U.S. District Judge Carlton Reeves ordered the district Friday to pay $7,500 to the plaintiff as punishment for violating a 2013 order and again ordered it to stop sponsoring prayers at graduations, assemblies, athletic competitions and other school events.
This website – OK, Fine – will now write an editorial on the Confederate Battle Flag. OK, fine, has generally refrained from writing about the Confederate Battle flag because for the most part, it has largely disappeared. Below is the state flag of South Carolina.
Note that the Confederate Battle Flag does not appear on the flag.
“Asked by the Revolutionary Council of Safety in the fall of 1775 to design a flag for the use of South Carolina troops, Col. William Moultrie chose a blue which matched the color of their uniforms and a crescent which reproduced the silver emblem worn on the front of their caps. The palmetto tree was added later to represent Moultrie’s heroic defense of the palmetto-log fort on Sullivan’s Island against the attack of the British fleet on June 28, 1776,” writes 50states.com.
There is a Confederate Battle Flag used as part of a war memorial to Confederate soldiers on the grounds of the statehouse. The Confederate Battle Flag is not flown above the rooftop of the Capitol building there. This can be seen in the photo above.
According to PBS, the flag used to be flown above the Capitol building, but was removed from that site in the year 2000. PBS reports that the flag at the memorial cannot be lowered to half-mast. It can only be hooked onto or removed from the pole.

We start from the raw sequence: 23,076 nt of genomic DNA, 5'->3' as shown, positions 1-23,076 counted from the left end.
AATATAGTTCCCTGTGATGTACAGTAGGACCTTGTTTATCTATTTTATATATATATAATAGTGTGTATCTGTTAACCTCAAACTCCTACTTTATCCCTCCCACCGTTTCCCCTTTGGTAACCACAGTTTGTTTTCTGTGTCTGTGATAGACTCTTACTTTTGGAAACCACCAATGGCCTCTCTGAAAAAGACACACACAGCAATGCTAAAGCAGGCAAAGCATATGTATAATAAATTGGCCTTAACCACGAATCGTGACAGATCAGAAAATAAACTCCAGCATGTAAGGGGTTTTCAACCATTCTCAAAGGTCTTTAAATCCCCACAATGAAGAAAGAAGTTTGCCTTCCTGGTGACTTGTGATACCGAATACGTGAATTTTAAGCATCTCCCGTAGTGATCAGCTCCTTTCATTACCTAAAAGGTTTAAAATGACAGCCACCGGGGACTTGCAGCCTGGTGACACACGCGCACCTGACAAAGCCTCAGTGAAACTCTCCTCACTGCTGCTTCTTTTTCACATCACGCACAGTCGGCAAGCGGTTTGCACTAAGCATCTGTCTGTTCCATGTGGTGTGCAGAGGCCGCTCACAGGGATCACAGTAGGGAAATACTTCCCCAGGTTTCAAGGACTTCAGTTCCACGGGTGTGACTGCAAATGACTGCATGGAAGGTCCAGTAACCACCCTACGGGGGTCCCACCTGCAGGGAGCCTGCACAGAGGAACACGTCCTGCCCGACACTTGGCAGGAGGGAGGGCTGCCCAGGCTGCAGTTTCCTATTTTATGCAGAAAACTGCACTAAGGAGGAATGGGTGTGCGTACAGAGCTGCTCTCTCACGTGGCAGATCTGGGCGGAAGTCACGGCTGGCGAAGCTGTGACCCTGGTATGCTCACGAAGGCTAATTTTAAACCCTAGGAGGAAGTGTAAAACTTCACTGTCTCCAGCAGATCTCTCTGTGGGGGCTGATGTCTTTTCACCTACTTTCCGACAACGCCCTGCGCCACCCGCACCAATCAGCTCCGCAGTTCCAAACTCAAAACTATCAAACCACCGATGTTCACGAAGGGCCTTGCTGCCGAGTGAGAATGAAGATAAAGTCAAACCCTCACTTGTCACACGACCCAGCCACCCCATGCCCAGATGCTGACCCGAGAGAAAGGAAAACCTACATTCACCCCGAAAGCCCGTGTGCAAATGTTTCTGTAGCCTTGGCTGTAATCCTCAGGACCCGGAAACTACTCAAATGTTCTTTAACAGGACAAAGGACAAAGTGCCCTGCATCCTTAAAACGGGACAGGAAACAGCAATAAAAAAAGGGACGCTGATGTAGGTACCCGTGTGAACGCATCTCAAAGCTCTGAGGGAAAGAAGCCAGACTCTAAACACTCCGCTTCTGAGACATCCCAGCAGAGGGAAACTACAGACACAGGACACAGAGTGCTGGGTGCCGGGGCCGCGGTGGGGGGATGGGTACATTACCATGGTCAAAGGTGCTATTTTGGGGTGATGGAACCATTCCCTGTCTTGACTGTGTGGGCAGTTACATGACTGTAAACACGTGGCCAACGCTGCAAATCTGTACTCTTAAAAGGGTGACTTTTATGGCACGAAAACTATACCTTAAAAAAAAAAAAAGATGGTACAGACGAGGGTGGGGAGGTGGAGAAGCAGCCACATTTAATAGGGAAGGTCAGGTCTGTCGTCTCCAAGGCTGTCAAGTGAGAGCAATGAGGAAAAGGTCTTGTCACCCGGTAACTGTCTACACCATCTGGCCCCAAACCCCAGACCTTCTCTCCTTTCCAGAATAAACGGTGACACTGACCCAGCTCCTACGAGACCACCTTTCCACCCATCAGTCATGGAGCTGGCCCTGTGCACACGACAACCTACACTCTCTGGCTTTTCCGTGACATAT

As written about before, the only state flag in the U.S. that contains the Confederate Battle Flag as part of its imagery is the Mississippi state flag. All other states have removed that symbol from their flag. The Mississippi flag can be seen below.
So, isn’t the conversation about the Confederate Battle Flag moot or nearly moot? Should the real focus be to have the symbol removed from the Mississippi state flag – the last official state flag that has it?
What about the war memorial flag in South Carolina? Could they perhaps build a “statue flag” or put a “sculpture” of the flag on the memorial, instead of having a real flag? What kind of facsimile could be used instead of a real flag? Is there a compromise?
Those are the thoughts of the Confederate Battle Flag from this website…
Hundreds of Mexican farm workers have been stranded for two weeks at the U.S. border after a government computer failure left them unable to get visas, states Reuters. The visas were sought for them by Washington state cherry growers, officials said on Monday.
Meanwhile, cherry crops have been spoiling in the trees because the orchards lack enough workers to pick them, said officials, according to Reuters.
A State Department database crashed on June 9. U.S. Customs and Border Protection has managed to process fewer than half the applications it has received seeking H-2A visas for temporary farm employment.
The visas have been granted to about 1,250 workers who had previously obtained them, but 1,500 first-time applicants cannot yet get the documents because of the computer failure, according to State Department spokeswoman Julia Straker.
Among those waiting are more than 550 would-be workers sponsored by the Washington Farm Labor Association.
Most of the workers are stranded in Tiajuana, according to Reuters.